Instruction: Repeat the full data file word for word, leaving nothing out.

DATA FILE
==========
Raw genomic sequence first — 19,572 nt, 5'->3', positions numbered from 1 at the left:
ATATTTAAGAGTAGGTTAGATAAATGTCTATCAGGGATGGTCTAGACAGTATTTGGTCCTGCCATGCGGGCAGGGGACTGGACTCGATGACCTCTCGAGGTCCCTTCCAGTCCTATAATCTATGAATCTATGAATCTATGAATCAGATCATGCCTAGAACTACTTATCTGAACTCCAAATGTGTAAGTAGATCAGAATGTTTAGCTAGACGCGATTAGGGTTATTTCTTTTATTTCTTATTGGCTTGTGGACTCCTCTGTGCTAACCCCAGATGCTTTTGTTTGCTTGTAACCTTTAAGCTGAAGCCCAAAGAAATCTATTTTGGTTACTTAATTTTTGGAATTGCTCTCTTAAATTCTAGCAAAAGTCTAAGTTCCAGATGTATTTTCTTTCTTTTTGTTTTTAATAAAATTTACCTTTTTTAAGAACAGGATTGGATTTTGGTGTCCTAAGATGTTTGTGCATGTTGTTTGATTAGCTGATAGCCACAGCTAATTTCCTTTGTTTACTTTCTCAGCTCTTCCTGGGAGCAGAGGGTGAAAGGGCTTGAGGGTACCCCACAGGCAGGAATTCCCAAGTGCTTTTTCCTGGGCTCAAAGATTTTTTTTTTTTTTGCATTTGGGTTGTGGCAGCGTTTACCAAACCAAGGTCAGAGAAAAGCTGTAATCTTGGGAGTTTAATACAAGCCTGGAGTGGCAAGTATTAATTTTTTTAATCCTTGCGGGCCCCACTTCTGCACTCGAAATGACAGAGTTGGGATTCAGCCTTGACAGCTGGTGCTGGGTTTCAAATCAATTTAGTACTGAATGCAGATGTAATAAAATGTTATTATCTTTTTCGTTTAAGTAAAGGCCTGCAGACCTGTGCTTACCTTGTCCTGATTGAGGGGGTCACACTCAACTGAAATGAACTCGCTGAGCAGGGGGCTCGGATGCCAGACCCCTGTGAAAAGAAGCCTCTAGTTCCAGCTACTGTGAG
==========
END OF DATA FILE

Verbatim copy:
Raw genomic sequence first — 19,572 nt, 5'->3', positions numbered from 1 at the left:
ATATTTAAGAGTAGGTTAGATAAATGTCTATCAGGGATGGTCTAGACAGTATTTGGTCCTGCCATGCGGGCAGGGGACTGGACTCGATGACCTCTCGAGGTCCCTTCCAGTCCTATAATCTATGAATCTATGAATCTATGAATCAGATCATGCCTAGAACTACTTATCTGAACTCCAAATGTGTAAGTAGATCAGAATGTTTAGCTAGACGCGATTAGGGTTATTTCTTTTATTTCTTATTGGCTTGTGGACTCCTCTGTGCTAACCCCAGATGCTTTTGTTTGCTTGTAACCTTTAAGCTGAAGCCCAAAGAAATCTATTTTGGTTACTTAATTTTTGGAATTGCTCTCTTAAATTCTAGCAAAAGTCTAAGTTCCAGATGTATTTTCTTTCTTTTTGTTTTTAATAAAATTTACCTTTTTTAAGAACAGGATTGGATTTTGGTGTCCTAAGATGTTTGTGCATGTTGTTTGATTAGCTGATAGCCACAGCTAATTTCCTTTGTTTACTTTCTCAGCTCTTCCTGGGAGCAGAGGGTGAAAGGGCTTGAGGGTACCCCACAGGCAGGAATTCCCAAGTGCTTTTTCCTGGGCTCAAAGATTTTTTTTTTTTTTGCATTTGGGTTGTGGCAGCGTTTACCAAACCAAGGTCAGAGAAAAGCTGTAATCTTGGGAGTTTAATACAAGCCTGGAGTGGCAAGTATTAATTTTTTTAATCCTTGCGGGCCCCACTTCTGCACTCGAAATGACAGAGTTGGGATTCAGCCTTGACAGCTGGTGCTGGGTTTCAAATCAATTTAGTACTGAATGCAGATGTAATAAAATGTTATTATCTTTTTCGTTTAAGTAAAGGCCTGCAGACCTGTGCTTACCTTGTCCTGATTGAGGGGGTCACACTCAACTGAAATGAACTCGCTGAGCAGGGGGCTCGGATGCCAGACCCCTGTGAAAAGAAGCCTCTAGTTCCAGCTACTGTGAG